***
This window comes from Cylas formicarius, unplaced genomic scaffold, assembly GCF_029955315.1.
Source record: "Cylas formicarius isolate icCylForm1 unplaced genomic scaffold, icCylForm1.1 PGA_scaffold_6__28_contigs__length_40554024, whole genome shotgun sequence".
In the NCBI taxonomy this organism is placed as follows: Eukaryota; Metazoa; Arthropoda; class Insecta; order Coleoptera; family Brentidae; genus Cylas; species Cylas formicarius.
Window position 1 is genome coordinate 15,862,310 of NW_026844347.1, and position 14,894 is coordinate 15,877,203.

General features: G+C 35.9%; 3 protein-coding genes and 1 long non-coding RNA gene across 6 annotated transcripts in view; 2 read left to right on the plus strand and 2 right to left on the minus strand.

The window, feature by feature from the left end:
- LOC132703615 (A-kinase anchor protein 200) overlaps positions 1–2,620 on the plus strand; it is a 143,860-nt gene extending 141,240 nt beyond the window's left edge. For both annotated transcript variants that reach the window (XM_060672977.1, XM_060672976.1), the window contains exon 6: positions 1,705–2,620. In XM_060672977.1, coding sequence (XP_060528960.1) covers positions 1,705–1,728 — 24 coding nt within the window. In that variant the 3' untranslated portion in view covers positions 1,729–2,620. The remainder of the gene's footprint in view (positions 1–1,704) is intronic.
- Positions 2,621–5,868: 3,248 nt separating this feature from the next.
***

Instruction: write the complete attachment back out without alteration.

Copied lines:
This window comes from Cylas formicarius, unplaced genomic scaffold, assembly GCF_029955315.1.
Source record: "Cylas formicarius isolate icCylForm1 unplaced genomic scaffold, icCylForm1.1 PGA_scaffold_6__28_contigs__length_40554024, whole genome shotgun sequence".
In the NCBI taxonomy this organism is placed as follows: Eukaryota; Metazoa; Arthropoda; class Insecta; order Coleoptera; family Brentidae; genus Cylas; species Cylas formicarius.
Window position 1 is genome coordinate 15,862,310 of NW_026844347.1, and position 14,894 is coordinate 15,877,203.

General features: G+C 35.9%; 3 protein-coding genes and 1 long non-coding RNA gene across 6 annotated transcripts in view; 2 read left to right on the plus strand and 2 right to left on the minus strand.

The window, feature by feature from the left end:
- LOC132703615 (A-kinase anchor protein 200) overlaps positions 1–2,620 on the plus strand; it is a 143,860-nt gene extending 141,240 nt beyond the window's left edge. For both annotated transcript variants that reach the window (XM_060672977.1, XM_060672976.1), the window contains exon 6: positions 1,705–2,620. In XM_060672977.1, coding sequence (XP_060528960.1) covers positions 1,705–1,728 — 24 coding nt within the window. In that variant the 3' untranslated portion in view covers positions 1,729–2,620. The remainder of the gene's footprint in view (positions 1–1,704) is intronic.
- Positions 2,621–5,868: 3,248 nt separating this feature from the next.